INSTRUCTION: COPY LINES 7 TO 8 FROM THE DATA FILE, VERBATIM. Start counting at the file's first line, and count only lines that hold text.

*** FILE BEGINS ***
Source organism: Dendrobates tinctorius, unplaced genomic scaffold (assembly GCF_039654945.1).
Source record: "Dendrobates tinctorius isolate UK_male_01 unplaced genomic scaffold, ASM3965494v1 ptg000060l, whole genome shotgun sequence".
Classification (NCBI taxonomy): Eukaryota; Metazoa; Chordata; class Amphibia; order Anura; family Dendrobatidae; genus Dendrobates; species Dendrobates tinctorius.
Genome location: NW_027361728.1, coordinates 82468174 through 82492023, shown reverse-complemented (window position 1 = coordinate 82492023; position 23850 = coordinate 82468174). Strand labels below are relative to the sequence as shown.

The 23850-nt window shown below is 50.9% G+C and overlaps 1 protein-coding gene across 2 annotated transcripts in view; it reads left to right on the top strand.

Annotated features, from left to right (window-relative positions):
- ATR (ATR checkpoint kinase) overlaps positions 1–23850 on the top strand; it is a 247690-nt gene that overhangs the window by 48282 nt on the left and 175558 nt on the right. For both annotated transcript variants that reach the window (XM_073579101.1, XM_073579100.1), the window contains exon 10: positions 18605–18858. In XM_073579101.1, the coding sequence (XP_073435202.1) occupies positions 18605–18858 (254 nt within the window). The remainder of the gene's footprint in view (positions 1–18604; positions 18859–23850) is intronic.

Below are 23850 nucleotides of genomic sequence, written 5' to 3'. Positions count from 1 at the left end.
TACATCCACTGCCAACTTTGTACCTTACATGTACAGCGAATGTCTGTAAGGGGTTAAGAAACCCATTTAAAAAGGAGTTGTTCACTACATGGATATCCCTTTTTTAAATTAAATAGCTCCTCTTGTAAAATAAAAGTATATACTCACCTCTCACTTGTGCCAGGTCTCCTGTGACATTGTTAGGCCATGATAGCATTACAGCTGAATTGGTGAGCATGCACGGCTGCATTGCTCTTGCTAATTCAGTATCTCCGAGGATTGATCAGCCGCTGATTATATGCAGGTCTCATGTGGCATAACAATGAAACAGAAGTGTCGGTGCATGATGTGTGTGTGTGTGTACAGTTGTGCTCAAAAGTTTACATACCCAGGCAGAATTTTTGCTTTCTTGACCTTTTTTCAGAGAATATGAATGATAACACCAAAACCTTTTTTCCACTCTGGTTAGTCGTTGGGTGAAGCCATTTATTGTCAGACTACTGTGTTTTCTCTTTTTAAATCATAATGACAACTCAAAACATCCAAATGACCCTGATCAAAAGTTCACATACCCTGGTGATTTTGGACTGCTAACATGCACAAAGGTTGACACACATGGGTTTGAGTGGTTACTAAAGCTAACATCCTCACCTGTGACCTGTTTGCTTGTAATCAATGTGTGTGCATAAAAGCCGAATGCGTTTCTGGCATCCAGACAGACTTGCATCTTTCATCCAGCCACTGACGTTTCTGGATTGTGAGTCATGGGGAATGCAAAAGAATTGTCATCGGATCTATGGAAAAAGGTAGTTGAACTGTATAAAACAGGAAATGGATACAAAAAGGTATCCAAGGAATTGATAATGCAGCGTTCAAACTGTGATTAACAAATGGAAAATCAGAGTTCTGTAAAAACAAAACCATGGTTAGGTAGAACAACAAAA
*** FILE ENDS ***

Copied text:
- ATR (ATR checkpoint kinase) overlaps positions 1–23850 on the top strand; it is a 247690-nt gene that overhangs the window by 48282 nt on the left and 175558 nt on the right. For both annotated transcript variants that reach the window (XM_073579101.1, XM_073579100.1), the window contains exon 10: positions 18605–18858. In XM_073579101.1, the coding sequence (XP_073435202.1) occupies positions 18605–18858 (254 nt within the window). The remainder of the gene's footprint in view (positions 1–18604; positions 18859–23850) is intronic.

Below are 23850 nucleotides of genomic sequence, written 5' to 3'. Positions count from 1 at the left end.